Prominent German orientalist C. F. Lehmann-Haupt explored the Tigris Tunnel during his travels in the Armenian Highland and Northern Mesopotamia from 1898 to 1899. According to him, the kings of Assyria considered this place as the source of the Tigris (or at least one of its sources) and tried to reach it during their campaigns. This was probably conditioned by the circumstance that the waters of the Tigris River, which “flooded the walls” of the Assyrian capitals of Assur, Calah and Nineveh, flowed through the rocks there. According to the inscriptions of the Tigris Tunnel, the sacrifices made by the Assyrian kings in honor of their gods were considered to be dedicated to the god of the river and the spring [9: A.0.102.6 ii 34-40; A.0.102.8: 20-23; A.0.102.14: 67-72; 14: 434].
Keywords: Nairi, Urartu, Assyria, Tigris Tunnel, inscriptions, C. F. Lehmann-Haupt, W. Belck, Tiglathpileser I, Shalmaneser III, campaign
Since the end of the XIV century, in official documents and written sources on the history of the Ilkhanate, the term šiltāqāt is often found, the meaning of which is still not fully understood. The interpretation of the term was often given without regard to the substantive characteristics of the word: šiltāqāt is interpreted partially, sometimes conflicting, and approximately meaningful comments are given. Šiltāqāt has been interpreted as an illegal tax, a tax levied under various pretexts, a pretext or extraordinary tax, generally as a collective name for lawless taxes, etc. Moreover, what was the meaning and application of šiltāqāt? If it was a tax, in what amount, where, how, and under what circumstances was it levied? Surely, since the Ilkhanid period šiltāqāt was levied on the subject peoples, and hence the term should have been reflected in the reports of the economic life of those same peo-ples. In particular, the article deals with the mention of šiltāqāt in the Armenian sources, the use and semantic meanings of the term or phenomenon. Interestingly, during the post-Ilkhanid period until the early 16th century, the term does not occur in Armenian sources at all. However, later on, begining from the 16th century in Armenian historical sources, and interestingly, also in various Armenian dialects, the term (sometimes in a distorted form) is often found, as well as a description of the phenomenon. The purpose of this article is to collect all the information and references to šiltāqāt in the Armenian sources, and on the basis of this as additional historical material, try to make clarifications of šiltāqāt, its application, meaning, etc. by means of source analysis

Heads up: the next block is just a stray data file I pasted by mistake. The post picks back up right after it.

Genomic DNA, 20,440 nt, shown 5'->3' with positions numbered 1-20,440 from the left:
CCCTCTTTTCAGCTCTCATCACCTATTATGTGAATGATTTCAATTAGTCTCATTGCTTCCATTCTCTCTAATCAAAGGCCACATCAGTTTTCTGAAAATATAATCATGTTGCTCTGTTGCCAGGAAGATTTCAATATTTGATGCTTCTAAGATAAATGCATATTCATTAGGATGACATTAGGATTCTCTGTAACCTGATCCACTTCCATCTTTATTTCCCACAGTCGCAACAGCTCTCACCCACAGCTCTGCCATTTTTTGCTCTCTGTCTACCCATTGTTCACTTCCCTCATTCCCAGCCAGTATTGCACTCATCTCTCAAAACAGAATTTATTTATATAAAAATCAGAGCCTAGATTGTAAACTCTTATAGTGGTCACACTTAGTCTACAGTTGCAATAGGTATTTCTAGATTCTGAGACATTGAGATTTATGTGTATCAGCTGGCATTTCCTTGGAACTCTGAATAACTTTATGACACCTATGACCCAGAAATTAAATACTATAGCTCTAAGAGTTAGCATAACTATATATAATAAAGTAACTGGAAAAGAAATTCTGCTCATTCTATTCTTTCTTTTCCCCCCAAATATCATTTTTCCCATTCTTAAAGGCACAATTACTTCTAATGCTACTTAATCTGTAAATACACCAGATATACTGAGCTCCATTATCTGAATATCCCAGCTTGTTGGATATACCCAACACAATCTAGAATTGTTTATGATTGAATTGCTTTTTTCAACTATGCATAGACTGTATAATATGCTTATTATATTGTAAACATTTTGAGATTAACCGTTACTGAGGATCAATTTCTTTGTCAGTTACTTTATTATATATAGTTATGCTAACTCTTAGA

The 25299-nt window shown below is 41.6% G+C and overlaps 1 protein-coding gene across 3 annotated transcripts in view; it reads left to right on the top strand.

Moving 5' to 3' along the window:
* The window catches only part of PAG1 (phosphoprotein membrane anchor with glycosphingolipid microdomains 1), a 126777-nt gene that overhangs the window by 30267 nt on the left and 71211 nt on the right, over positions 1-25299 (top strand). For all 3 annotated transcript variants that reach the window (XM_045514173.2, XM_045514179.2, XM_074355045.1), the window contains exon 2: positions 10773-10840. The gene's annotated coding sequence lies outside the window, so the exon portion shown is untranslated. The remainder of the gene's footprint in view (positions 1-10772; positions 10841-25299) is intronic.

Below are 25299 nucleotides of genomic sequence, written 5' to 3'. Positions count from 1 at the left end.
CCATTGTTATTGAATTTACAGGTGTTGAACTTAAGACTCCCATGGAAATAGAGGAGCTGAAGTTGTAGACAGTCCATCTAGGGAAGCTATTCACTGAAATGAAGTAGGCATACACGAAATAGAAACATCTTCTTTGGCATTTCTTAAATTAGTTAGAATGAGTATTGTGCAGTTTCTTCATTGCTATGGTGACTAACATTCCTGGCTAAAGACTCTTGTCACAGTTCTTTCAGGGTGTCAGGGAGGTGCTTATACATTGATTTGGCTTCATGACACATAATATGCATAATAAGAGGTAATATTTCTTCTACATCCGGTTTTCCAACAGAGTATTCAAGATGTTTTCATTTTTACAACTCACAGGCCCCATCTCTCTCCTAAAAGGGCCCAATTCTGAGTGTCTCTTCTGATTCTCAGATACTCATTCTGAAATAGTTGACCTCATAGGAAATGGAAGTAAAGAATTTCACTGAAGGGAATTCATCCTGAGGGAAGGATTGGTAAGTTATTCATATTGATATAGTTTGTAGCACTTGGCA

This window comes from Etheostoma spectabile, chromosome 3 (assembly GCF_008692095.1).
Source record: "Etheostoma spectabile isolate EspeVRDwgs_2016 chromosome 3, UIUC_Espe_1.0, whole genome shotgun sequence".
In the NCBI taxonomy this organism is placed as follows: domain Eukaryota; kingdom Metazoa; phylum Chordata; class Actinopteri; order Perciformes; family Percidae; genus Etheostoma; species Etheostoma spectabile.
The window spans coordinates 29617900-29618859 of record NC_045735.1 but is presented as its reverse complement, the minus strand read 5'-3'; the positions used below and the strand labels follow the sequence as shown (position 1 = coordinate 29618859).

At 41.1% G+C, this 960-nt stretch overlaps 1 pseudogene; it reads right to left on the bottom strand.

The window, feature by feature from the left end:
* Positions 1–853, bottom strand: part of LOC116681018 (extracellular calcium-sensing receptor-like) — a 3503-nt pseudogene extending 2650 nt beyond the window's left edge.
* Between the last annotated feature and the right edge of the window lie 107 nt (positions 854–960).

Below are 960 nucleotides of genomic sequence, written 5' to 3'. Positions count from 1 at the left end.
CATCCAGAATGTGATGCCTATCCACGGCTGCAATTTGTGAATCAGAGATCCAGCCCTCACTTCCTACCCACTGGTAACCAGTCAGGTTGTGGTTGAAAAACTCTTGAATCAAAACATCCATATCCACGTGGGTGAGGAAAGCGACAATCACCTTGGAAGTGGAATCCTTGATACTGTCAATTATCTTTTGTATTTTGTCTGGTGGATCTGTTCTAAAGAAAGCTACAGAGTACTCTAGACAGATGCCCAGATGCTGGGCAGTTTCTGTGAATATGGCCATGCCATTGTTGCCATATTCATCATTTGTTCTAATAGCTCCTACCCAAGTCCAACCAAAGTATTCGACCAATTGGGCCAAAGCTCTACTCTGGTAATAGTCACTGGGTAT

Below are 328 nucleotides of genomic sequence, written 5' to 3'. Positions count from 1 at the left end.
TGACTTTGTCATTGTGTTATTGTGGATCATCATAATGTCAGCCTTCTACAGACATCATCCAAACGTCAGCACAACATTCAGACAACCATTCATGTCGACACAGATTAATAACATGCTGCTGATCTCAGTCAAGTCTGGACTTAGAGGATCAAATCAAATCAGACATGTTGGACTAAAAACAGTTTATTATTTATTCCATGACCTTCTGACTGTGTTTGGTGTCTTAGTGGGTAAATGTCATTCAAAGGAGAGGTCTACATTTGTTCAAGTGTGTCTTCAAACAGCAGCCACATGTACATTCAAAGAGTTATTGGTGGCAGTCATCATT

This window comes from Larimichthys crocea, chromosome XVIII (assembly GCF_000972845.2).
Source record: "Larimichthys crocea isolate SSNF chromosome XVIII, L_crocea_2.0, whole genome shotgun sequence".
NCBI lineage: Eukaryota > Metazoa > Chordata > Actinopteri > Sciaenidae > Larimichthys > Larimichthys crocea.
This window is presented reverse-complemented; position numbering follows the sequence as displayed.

Keywords: Šiltāqāt; šiltağ, etymology; Ilkhanid; tax system, illegal taxing; Armenian sources; Nak̲h̲čiwānī.
On the basis of the Daghestani Arabic-language sources of the 16th-17th centuries we es-tablish the presence of a military estate in the Avar Nutsaldom known as Pazhilal. They lived at least from the IX century until the second half of the XIV century in the fortress Akaro, a few kilometers north of Khunzakh, the capital of the Avar Nutsaldom. The written sources emphasize that, unlike the rest of the population, they did not pay taxes. Moreover, according to other sources, they received payment for their military ser-vice and had a number of agricultural plots, which they rented out and received additional income that allowed them to concentrate exclusively on their occupation, without being distracted by agricultural and other work. Oral tradition, archaeological excavations, written sources of the 19th - early 20th centuries as well as archival material of the 19th century allows us to characterize more thoroughly the subject of our study. A complex consideration of all the facts at our disposal and the introduction of a new and extremely valuable source - the Pazhilal agreement of the 17th century - allowed us to conduct a retrospective study to identify all the distinctive features of this institution of the medieval state in the Eastern Caucasus. We have also traced some analogies between cer-tain components of the military institutions of the Avar Nutsaldom with similar phenomena in the history of Armenia, Georgia, and especially - Iran. This helped us to identify the Iranian roots of certain terms and come to the conclusion that this component of the military culture of the Avar Nutsaldom was formed as a result of Iranian influence on local traditions.